By Rebecca Fischer

The other night I had a friend, whom I hadn’t seen in years, over for dinner. We went to music camp together in the mid-’90s, and after spending a good amount of time examining photos and discussing the ways in which our hair has changed since then (one word: product), we shared how our relationship to practicing has changed over the years as well.

When I last spent time with this friend regularly (about 15 years ago), he was a full-time member of an orchestra and not terribly inspired to practice. He would strive to practice 30 minutes per week to make sure his technique didn’t crash, but otherwise, outside of his job, he mostly explored music and art away from his instrument. I, on the other hand, was an excessive practicer 15 years ago. Even though I was often motivated and excited to practice, I usually overdid things, winding up sore and frustrated at my lack of improvement. I made many lists and got through music, but it was effortful—I wasted time and energy.

Looking back, fear was a larger factor in my practicing than I would have admitted at the time. While my friend felt no incentive, fear-driven or otherwise, that motivated him to practice, my drive to work was certainly influenced by fear: fear that I wouldn’t play up to my standard at a performance; fear that I wouldn’t be playing on par with the others in my ensemble. Seeking perfection can be unhealthy in the study of classical music, and during and after graduate school, practicing was not always a satisfying experience for me. I was conditioned to worry about how I would stack up, which translated into a lack of self-
confidence and over-preparation. While I found joy in working hard and accomplishing goals, I needed to find a way to do away with judgment and encourage playfulness in the practice room to get the results I wanted.

Integrating my own unique goals into a practice routine is what helped me reduce worry and find freedom. The more I experimented, the more I got results and felt excited about my ability to make things happen.

Exploring that elusive sweet spot between focused, goal-oriented practice and dreaming and experimentation is one of the things I enjoy thinking about the most for myself and for my students. I tend to do my best when my life is organized, so I structure practice time of all kinds: run-throughs, improvisation, intonation drilling, map-making, listening to new repertoire, slow practice, slow-fast tempo work, etc.


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I’ve found that there is always time for the work I want to do if I’m intentional about it. In the words of Albert Einstein, “Everything should be made as simple as possible but no simpler.” Creating a new practice technique can be as simple as this:

1. Name your goal.
2. Observe what is preventing you from achieving that goal.
3. Find a way to creatively challenge yourself to achieve your goal (which directly addresses the obstacle).

For example, when it comes to creative practicing, I developed the Three-Times Rule (3X Rule) using this formula, which has become one of my favorite practice techniques for cadenzas and soloistic passages. I initially developed this to deal with my unrestricted playing-through of cadenzas and exposed passagework in music like Brahms and Beethoven quartets. I knew that I wanted these types of passages to sound improvised and free, but I would play them over and over again until I was satisfied. This approach was super inefficient. For one thing, it made me really tired. For another, all of the repetition numbed my ability to discern whether it sounded better or not. (Sound familiar?)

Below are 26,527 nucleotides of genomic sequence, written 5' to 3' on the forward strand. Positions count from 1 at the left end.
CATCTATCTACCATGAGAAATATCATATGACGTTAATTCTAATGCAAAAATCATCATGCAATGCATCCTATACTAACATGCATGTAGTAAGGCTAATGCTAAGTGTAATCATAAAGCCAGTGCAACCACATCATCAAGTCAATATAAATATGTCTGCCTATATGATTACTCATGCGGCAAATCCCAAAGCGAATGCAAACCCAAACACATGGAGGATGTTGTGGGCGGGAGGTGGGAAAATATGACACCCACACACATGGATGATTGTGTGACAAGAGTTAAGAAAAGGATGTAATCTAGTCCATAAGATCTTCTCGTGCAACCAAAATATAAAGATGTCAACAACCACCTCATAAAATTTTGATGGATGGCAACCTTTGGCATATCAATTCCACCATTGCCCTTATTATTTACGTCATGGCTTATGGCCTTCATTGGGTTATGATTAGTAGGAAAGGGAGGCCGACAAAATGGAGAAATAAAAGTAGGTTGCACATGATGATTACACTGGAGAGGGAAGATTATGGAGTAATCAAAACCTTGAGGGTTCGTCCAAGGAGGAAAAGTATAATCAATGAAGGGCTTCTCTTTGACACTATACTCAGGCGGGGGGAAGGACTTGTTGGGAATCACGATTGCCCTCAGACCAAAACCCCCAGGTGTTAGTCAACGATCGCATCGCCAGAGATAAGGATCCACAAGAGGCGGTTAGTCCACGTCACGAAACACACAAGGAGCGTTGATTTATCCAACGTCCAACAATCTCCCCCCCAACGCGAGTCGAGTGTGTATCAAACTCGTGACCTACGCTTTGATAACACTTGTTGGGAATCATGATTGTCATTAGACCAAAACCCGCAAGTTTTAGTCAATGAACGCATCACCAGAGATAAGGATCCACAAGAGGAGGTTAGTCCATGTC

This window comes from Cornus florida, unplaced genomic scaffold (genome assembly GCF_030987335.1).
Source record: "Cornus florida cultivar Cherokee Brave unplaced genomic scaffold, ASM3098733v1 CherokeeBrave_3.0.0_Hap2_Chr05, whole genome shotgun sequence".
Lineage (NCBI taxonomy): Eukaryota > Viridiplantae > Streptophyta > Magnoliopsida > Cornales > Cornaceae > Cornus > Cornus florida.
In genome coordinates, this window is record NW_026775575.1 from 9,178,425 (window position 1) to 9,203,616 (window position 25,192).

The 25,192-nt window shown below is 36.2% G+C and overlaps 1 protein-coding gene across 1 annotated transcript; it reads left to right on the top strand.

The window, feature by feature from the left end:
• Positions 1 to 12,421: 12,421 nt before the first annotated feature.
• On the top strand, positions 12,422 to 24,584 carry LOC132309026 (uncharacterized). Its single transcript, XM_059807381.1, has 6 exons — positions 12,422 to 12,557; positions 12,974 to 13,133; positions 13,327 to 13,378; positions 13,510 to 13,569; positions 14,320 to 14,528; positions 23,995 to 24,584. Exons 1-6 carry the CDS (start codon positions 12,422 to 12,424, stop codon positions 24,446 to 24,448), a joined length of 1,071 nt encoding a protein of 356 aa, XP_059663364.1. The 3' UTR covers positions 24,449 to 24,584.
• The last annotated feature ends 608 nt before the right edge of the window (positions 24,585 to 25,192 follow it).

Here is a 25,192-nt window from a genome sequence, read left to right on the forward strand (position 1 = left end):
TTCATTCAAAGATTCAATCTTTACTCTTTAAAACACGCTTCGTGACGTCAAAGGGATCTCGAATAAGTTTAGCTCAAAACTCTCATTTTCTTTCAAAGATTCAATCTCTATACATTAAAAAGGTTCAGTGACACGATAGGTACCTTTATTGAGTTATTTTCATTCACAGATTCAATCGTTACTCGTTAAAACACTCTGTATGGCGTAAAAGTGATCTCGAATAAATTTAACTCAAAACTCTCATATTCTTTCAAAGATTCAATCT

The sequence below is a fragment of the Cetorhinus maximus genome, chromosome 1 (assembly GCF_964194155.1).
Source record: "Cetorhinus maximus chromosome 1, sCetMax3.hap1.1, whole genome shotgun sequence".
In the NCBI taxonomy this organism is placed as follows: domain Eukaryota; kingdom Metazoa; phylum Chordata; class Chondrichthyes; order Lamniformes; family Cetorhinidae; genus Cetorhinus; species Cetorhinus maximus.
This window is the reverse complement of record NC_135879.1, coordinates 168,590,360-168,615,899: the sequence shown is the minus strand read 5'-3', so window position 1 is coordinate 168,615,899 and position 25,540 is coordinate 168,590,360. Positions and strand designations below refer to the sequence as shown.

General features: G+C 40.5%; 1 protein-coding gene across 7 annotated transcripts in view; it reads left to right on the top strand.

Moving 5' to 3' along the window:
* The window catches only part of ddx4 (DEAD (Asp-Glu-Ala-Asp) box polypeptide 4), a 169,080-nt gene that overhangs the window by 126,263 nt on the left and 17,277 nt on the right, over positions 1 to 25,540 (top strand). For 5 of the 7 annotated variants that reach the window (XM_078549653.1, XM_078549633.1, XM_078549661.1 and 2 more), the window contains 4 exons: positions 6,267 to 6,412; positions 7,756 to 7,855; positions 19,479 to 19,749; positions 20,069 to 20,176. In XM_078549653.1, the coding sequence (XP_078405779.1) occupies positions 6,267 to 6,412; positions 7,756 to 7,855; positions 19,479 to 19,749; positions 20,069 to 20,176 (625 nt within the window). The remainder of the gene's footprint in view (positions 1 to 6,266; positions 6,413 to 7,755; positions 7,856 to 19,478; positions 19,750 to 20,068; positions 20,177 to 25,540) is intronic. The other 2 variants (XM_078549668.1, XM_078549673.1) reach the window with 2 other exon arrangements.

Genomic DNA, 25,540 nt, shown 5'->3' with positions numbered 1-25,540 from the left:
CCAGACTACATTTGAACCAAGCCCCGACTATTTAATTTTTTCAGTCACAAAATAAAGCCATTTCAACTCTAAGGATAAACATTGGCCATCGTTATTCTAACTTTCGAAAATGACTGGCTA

In order to achieve my goal (Step 1: Practice playing cadenzas and exposed passagework in an improvisatory manner) and overcome my problem (Step 2: Fatigue and too much repetition preventing real progress), I used a solution (Step 3: Find a creative way to work through the specific problem at hand), which literally places a restriction on the number of times one can play through a given passage.

For example, if the goal is to have the passage sound improvisatory, each of the three times needs to be played dramatically differently from the others. Especially if this is a passage that has been played a lot, it may take some real foresight before playing the passage each time in order to think of new ways to play it.

With the 3X Rule, I consider multiple phrasing and dynamic shapes (even if they’re not written in the music) and character attributes. I start listening for what I want the audience to enjoy. What could be a new high or low point? What if each time has a different name or color or age or place? When practicing the 3X Rule thoughtfully, I remember each time I played the passage the next day quite clearly, and I am inspired to do more. Because I am committed to the goal, and because I only have three shots in which to do it, those times really count.

We can all take more ownership and have more fun problem-solving in the practice room. It reduces worry and helps you make actual progress. Take three things that you want to improve in your playing, from the minute to the epic. Keep track of your findings in a journal or online platform. Experiment. You just may find new joy in your journey toward more meaningful playing

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